This year’s Black Hat conference was as full of surprises as any year before it. The biggest players in the cybersecurity industry were present to showcase their latest discoveries, innovations and vulnerability discoveries, and discuss the future of our industry. For PerimeterX, this was a fantastic opportunity to take stock of the security industry’s understanding of something most people are aware of, but may not fully understand: bots. Taking to the show floor filled with security experts, we found the following surprising results when we quizzed a sample of 304 attendees about their understanding of one of the most commonly known terms in security.
The good: Security professionals know how to define a bot
When security professionals were asked to choose a definition of a bot, they were incredibly successful in identifying the correct answer. Nearly 80% correctly answered that a web bot is a software application that runs automated tasks over the Internet. Even more respondents, 84%, correctly answered that despite the often-justified negative press, not all bots are bad. Your personal assistant, like Siri and Alexa, and many of the customer chat portals you interact with online, for example, are bots that are perfectly harmless.
The bad: The legality of bots is still very much a gray area
Bot activity in the consumer space is often viewed through the prism of consumer goods and event tickets, which are snapped up by automated bots and then re-sold for exuberant prices. Most of us have felt the sting of not being able to see our favorite band when it comes to our city because the tickets have sold out in a matter of minutes (if not seconds), only to reappear on secondary market websites for up to five times the original value. However, the legality of activity in this area is widely misunderstood, even among the infosec community that attend Black Hat. A significant portion of respondents were unaware that, unfortunately for retailers, it is perfectly legal in the United States to use bots to purchase all of the stock in an online flash sale – as most notably happens via sneaker bots every time Kanye West releases a new model of his Yeezy sneakers. Only 32.4% of respondents were aware of this. However, the legality of bots varies massively from sector to sector. 33% of respondents identified that it is illegal to use bots to purchase concert tickets and 27% answered that it is illegal to use them to sell the same concert tickets. The real answer is “it depends.” It’s illegal to surpass purchasing limits posted on event ticket sites and illegal to resell event tickets bought in violation of the law with the knowledge of the seller. Check out the BOTS Act of 2016 to learn more or ask your lawyer.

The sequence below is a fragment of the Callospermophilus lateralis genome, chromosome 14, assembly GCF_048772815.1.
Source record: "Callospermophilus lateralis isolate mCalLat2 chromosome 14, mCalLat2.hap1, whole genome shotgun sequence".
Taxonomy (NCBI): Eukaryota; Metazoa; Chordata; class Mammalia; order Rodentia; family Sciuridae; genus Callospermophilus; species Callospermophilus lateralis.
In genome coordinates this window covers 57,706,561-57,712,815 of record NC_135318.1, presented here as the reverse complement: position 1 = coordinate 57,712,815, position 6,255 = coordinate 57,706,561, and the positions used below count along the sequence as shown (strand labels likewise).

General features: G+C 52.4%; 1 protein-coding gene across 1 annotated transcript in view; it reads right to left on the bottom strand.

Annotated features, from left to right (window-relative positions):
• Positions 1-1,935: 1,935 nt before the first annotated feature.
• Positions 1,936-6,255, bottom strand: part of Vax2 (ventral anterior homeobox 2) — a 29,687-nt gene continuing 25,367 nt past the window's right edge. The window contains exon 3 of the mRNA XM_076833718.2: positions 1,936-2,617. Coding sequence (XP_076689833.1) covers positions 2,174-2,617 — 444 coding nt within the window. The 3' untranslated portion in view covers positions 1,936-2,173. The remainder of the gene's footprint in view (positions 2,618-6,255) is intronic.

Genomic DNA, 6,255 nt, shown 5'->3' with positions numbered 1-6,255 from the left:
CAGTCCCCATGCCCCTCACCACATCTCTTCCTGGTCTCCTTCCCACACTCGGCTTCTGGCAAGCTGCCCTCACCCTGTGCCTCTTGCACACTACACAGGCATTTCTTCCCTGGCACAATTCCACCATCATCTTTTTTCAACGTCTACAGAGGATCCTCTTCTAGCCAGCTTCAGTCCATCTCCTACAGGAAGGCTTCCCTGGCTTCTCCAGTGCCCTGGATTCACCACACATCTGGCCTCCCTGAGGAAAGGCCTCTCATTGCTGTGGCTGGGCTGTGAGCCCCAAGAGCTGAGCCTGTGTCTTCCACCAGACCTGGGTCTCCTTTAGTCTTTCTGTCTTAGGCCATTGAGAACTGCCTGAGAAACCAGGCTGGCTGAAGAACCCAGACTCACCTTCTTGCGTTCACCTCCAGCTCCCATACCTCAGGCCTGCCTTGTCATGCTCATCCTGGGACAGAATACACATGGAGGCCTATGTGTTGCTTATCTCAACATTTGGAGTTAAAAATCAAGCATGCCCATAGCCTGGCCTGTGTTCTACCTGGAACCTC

The ugly: The security industry knows too much!
While the answers would indicate that the legality of bots is nowhere near as clear or as well publicized as it should be, another section of survey questions aimed at understanding something a lot less tangible: How the security industry feels ethically about the use of bots to purchase consumer goods or events. This line of questioning has possibly produced a vindication of the phrase “the less I know the better,” as over half, 56% of the respondents admitted that they would use bots themselves to get a good deal during a flash sale. Even more concerning, nearly 20% of respondents said they had already used bots for these purposes! Perhaps the attendees at Black Hat – security savvy, business-minded and often actual hackers – were answering our questions with the knowledge that using bots for these methods is extremely successful when a business isn’t well protected, and at the end of the day, it’s a buyer’s market.